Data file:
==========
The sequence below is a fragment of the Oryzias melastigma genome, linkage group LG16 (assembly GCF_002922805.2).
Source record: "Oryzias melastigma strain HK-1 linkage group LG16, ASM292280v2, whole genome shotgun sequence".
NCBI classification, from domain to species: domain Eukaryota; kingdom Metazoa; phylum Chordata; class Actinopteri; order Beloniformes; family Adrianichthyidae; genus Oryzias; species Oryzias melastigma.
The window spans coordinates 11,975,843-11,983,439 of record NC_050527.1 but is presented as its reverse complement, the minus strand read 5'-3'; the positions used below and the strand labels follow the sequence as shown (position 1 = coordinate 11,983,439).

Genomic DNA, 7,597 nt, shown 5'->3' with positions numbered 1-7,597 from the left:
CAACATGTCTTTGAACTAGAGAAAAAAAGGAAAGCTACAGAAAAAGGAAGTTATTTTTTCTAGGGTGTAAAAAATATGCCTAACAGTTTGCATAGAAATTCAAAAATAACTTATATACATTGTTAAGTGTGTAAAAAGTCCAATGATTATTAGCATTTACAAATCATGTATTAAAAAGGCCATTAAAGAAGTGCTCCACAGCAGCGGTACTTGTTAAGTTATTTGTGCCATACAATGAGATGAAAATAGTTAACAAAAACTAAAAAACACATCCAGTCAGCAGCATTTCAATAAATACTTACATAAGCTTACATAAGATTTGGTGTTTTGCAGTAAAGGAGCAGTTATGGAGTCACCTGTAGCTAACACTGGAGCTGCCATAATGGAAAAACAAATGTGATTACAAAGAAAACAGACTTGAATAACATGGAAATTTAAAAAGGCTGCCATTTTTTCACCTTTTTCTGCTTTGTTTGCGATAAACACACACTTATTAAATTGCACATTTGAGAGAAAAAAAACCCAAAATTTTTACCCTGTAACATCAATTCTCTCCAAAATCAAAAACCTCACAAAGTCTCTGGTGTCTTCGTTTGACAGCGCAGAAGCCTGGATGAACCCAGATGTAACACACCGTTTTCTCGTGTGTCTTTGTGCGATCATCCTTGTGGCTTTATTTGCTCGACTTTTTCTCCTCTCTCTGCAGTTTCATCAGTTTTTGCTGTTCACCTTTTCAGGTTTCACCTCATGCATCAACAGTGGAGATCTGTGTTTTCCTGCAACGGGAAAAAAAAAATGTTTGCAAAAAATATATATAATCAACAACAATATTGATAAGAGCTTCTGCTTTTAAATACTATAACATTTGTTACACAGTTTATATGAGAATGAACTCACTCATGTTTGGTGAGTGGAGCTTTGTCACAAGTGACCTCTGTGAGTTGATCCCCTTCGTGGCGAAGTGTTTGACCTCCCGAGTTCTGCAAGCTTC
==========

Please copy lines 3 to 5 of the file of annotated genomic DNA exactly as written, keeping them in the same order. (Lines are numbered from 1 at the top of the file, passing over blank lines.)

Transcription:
NCBI classification, from domain to species: domain Eukaryota; kingdom Metazoa; phylum Chordata; class Actinopteri; order Beloniformes; family Adrianichthyidae; genus Oryzias; species Oryzias melastigma.
The window spans coordinates 11,975,843-11,983,439 of record NC_050527.1 but is presented as its reverse complement, the minus strand read 5'-3'; the positions used below and the strand labels follow the sequence as shown (position 1 = coordinate 11,983,439).

Genomic DNA, 7,597 nt, shown 5'->3' with positions numbered 1-7,597 from the left: